Many of us travel through life knowing that if we needed to give urgent first aid to a stranger, a colleague, a friend or even a member of our family, there are certain situations where we would not know what to do. How many of us know how to perform CPR, or use a defibrillator? Being able to help a heart attack victim with these relatively simple procedures increases the chances of survival dramatically, from 10 to 50 per cent.
And yet instead of taking the time to learn these vital skills, we simply hope that we never have to face that kind of situation, or if we do, that there will be someone else present who knows what to do. Inevitably, some of us will have cause to regret our thinking.
Like all good habits, an early introduction is helpful, and that is especially true of first aid because we could find ourselves on the spot at any time in our lives. Therefore, a call today for all primary school children in Scotland to be given first aid training should be heeded. Primary pupils are given guidance on diet, introduced to cycle proficiency, and have even been given a guarantee of the opportunity to play golf in recent years. Basic first aid – such as how to make a 999 call, and how to put someone in the recovery position - should be added to that list, as a mandatory requirement.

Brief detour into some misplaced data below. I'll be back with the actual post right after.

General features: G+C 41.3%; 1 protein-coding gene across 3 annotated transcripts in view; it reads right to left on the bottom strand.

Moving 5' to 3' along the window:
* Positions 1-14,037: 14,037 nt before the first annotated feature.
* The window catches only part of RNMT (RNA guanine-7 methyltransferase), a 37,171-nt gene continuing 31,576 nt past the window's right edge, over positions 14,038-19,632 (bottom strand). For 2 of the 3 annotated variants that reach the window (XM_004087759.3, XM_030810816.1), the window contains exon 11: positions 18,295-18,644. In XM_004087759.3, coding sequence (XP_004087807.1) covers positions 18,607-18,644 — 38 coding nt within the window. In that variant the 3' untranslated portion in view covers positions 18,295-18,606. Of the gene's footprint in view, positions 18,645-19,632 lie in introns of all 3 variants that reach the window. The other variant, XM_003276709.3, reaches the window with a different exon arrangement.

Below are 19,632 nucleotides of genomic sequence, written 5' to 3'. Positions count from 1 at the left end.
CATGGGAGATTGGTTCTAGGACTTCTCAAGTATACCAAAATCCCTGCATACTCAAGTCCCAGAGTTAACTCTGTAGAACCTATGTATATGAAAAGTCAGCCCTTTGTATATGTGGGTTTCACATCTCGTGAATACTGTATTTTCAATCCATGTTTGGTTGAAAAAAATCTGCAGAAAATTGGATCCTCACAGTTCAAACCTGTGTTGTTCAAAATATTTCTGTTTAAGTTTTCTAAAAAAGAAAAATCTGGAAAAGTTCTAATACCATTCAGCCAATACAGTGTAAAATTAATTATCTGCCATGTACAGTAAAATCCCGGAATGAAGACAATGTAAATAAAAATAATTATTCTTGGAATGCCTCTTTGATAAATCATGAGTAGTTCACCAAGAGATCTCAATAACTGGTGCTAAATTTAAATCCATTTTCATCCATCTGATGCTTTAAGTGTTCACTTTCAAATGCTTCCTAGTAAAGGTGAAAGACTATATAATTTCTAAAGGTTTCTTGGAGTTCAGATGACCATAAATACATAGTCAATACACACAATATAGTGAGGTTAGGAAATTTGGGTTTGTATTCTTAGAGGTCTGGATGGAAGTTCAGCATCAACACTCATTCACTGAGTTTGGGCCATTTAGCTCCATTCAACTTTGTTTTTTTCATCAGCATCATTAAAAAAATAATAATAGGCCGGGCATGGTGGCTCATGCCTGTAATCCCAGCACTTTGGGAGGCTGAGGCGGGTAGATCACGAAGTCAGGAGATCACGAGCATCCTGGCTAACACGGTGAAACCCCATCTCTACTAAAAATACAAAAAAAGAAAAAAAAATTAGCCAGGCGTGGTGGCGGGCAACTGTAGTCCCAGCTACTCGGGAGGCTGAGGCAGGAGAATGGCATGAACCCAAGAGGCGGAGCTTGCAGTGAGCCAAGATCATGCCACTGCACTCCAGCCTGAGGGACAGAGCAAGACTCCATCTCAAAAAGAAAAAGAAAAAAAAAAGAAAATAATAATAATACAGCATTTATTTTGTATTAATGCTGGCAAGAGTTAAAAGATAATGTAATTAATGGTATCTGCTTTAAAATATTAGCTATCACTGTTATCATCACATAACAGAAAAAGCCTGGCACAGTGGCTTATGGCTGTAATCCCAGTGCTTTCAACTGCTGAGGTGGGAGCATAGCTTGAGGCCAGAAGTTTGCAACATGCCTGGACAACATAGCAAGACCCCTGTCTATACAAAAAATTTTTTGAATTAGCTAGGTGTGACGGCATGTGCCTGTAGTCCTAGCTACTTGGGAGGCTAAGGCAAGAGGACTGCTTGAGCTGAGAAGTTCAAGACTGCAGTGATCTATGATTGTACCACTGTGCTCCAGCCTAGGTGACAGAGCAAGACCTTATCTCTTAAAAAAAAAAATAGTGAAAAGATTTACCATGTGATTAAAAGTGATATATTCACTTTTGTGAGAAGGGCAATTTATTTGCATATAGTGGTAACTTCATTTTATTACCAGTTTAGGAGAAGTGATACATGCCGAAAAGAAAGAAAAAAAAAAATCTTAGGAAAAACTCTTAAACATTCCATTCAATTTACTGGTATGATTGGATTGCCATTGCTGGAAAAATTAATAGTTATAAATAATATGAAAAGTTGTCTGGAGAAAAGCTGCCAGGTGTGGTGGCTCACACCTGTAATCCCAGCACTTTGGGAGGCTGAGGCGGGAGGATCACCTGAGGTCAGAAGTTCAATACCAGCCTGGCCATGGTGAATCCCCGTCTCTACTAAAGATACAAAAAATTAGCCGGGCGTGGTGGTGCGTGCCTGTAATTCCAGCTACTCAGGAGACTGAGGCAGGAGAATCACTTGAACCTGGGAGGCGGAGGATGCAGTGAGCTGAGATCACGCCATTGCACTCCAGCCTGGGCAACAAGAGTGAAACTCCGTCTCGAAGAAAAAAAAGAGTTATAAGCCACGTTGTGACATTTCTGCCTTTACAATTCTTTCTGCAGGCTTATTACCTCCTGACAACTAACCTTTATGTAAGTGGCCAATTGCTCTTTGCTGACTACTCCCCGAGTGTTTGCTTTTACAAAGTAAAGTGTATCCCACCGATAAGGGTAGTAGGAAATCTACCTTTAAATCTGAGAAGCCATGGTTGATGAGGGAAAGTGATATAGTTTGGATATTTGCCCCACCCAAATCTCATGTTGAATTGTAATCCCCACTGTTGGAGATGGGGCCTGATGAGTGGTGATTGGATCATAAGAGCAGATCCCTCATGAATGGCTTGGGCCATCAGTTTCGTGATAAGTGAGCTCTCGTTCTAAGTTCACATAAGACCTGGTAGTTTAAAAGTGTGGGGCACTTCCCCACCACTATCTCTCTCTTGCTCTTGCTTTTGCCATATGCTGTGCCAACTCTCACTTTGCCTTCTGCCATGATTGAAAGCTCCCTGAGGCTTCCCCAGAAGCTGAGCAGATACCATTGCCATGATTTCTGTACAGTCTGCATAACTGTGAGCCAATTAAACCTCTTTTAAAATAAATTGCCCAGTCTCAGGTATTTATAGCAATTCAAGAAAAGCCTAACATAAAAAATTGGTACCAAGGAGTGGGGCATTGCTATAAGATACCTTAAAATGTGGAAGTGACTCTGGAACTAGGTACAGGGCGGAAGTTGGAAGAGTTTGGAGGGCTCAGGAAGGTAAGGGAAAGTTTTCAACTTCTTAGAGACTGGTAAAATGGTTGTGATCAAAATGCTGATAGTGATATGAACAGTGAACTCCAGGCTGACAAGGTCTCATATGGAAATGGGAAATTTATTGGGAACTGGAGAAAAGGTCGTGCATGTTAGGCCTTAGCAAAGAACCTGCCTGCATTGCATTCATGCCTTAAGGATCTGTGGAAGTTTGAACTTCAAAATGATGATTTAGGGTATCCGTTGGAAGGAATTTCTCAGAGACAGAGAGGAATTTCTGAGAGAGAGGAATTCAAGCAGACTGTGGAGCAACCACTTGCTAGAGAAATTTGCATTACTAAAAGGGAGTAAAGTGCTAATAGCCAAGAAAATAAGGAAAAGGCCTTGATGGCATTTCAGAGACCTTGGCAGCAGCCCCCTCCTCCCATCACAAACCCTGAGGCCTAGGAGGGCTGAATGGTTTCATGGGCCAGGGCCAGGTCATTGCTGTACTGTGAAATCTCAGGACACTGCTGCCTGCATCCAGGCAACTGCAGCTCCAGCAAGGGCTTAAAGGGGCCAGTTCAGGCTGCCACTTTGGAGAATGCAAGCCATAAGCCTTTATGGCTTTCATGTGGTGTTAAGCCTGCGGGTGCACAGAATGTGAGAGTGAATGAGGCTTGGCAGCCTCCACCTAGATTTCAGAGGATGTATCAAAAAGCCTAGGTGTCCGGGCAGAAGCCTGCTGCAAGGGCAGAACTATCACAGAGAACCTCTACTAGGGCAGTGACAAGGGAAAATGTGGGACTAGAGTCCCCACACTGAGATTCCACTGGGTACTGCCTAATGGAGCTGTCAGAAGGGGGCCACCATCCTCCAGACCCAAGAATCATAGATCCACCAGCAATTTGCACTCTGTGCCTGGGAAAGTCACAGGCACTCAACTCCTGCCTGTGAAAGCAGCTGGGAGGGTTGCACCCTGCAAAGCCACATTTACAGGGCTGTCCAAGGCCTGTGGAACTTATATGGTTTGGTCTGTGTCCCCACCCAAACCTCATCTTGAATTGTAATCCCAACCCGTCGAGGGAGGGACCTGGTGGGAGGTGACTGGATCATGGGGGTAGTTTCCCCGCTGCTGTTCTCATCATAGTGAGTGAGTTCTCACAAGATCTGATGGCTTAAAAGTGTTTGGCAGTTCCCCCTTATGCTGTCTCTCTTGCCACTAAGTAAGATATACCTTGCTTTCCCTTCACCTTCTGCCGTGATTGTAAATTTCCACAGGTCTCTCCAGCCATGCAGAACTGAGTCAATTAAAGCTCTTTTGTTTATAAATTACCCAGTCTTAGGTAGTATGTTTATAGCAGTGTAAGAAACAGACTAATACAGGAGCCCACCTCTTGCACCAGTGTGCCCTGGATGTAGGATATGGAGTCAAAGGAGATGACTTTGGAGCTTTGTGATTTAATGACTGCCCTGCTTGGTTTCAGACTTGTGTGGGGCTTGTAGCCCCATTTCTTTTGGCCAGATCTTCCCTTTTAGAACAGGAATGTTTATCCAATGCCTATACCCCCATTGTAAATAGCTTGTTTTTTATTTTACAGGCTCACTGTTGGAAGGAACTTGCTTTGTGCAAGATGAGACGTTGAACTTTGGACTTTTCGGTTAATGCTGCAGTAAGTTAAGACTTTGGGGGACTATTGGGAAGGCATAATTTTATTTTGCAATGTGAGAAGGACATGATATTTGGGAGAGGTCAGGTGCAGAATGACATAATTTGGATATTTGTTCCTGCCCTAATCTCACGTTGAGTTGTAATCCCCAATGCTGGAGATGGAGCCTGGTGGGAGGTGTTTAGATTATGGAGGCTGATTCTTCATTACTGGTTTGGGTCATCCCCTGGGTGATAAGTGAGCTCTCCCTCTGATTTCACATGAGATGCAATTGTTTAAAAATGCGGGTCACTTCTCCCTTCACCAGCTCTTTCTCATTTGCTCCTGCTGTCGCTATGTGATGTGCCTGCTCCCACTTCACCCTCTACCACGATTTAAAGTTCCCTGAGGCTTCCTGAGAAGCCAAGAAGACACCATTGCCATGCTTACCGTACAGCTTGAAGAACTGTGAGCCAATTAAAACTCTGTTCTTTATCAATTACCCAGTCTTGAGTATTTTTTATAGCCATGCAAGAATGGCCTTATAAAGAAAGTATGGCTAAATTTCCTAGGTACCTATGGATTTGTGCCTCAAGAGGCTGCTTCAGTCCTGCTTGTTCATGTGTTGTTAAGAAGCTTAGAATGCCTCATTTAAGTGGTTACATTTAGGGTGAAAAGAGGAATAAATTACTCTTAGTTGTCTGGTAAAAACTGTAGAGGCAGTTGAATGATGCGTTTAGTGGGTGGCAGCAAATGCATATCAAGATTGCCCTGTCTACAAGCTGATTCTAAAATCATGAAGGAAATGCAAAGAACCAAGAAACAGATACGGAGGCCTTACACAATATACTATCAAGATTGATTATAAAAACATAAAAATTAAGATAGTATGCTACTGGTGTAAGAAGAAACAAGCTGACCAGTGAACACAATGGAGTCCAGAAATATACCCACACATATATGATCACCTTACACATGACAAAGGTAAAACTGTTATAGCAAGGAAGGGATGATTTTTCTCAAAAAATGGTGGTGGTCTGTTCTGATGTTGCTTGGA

St Andrews First Aid has suggested that this could be achieved through its network of volunteers visiting every school, in a partnership with local authorities and the Scottish Government. This is an open door we should be pushing through. If children are alerted to how important this knowledge is at an early age, they are far more likely to be equipped with life saving skills as an adult.